Little and Ipcar did a signing together at the Portland Museum of Art when the book came out. “I remember families arriving with armfuls of her books representing several generations of young, and old, readers. I basked in the reflected glow of her star,” Little said. “She was so generous with her time and art. I treasure the time I spent with her.”

Curator Andres Verzosa, former interim director of the Ogunquit Museum, visited with Ipcar at her studio three weeks ago to help plan the spring museum exhibition. “She was one of the masters, one of the best in Maine,” Verzosa said. “Her priority has been art all her life. Very rarely is there an opportunity to work with an artist who has been working that long as a painter and done it so well. She is a master, and I feel so lucky to have had the entree of meeting her and getting to know her.”

Pat Davidson Reef, who wrote a children’s book biography, “Dahlov Ipcar, Artist,” met Ipcar in 1971 when Reef was teaching children’s literature. She sent Ipcar questions from students and was impressed when Ipcar answered each by hand. “Dahlov was generous like that. She gave of herself and time freely,” Reef said. “I loved her work in her children’s books and came to love her paintings. I liked the geometric forms under her prancing animals. Her work is filled with life, activity and a sense of joy. I will always remember her in her work; a woman of enormous energy, wonderful talent, and great wisdom.”

Dean Lunt, owner of Islandport Press of Yarmouth, worked closely with Ipcar to republish her books. He always enjoyed going to her house, which was like “a lived-in museum with paintings on the walls, sculptures behind the couch, works in progress on the easel,” he said. “She would greet me at the door and she always gave me a hug and called me ‘dear boy.’ She would then shuffle her walker through the small sitting room and into her studio. She seemed so frail and unsteady, but she would then prop herself at the easel and paint these remarkable works of art with a steady hand and utilizing perhaps the best imagination I have ever seen.”

Ipcar’s gallery openings and book signings drew huge crowds. She appreciated being treated like “a rock star,” she said, and was glad to live long enough to enjoy commercial success. In addition to selling her paintings, Ipcar also had her art turned into posters, pillows and lampshades. “You know,” she told an interviewer last fall, “some artists don’t like to see their work commercialized. But I think it’s great. Why not? It’s all just happened for me. I didn’t seek it out. But I kind of like it.”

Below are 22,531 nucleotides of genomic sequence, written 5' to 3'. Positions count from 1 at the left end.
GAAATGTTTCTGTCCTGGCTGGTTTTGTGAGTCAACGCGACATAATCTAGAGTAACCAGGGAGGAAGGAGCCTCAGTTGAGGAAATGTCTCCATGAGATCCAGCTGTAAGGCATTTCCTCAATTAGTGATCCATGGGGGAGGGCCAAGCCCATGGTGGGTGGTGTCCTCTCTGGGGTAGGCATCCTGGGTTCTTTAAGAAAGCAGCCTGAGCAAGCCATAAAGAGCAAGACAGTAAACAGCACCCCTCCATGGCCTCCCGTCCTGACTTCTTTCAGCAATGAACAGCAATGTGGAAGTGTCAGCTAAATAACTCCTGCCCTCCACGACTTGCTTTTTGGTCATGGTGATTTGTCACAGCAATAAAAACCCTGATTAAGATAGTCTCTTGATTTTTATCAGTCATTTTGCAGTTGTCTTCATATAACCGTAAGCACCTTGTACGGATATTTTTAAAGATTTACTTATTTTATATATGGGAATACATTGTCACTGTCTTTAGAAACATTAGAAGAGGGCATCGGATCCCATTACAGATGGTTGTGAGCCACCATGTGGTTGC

To celebrate her 99th birthday last November, Charlie Ipcar, a musician, arranged a concert of his mother’s favorite folk songs. She loved music, and painted a mural illustrating her favorite songs in 1939 as a proposal for a public art project. Her proposal was part of a Works Progress Administration effort, a New Deal-era government program designed to put artists to work and beautify America. Ipcar won other mural commissions, for post offices in Tennessee and Oklahoma.

She began her career as a social realist painter, and in the 1970s began painting brilliantly colorful animals, set to kaleidoscopic shapes. The constant in her work was animals, which she fell in love with early on and used as a motif throughout her career, beginning with the farm animals of her early children’s books and continuing with the wild animals that she conjured in her imagination.

Ipcar painted in a style she called “non-intellectual cubism” with vibrant colors and strong, defined visual elements. As her vision worsened, she painted with less definition and a looser style, but with the zeal of an artist much younger. “I’m happy I am painting. I can’t give it up,” she said in 2015.

In addition to her son Charlie and his wife, Judy Barrows, survivors include her son Robert Ipcar and his wife, Jane Landis, their children and grandchildren.

A public memorial will be held this summer in Georgetown.

Bob Keyes can be contacted at 791-6457 or at:

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Twitter: pphbkeyes

Correction: This story was updated on the evening of Feb. 11 to correct the spelling of Ipcar’s husband’s name and the year she moved to Georgetown.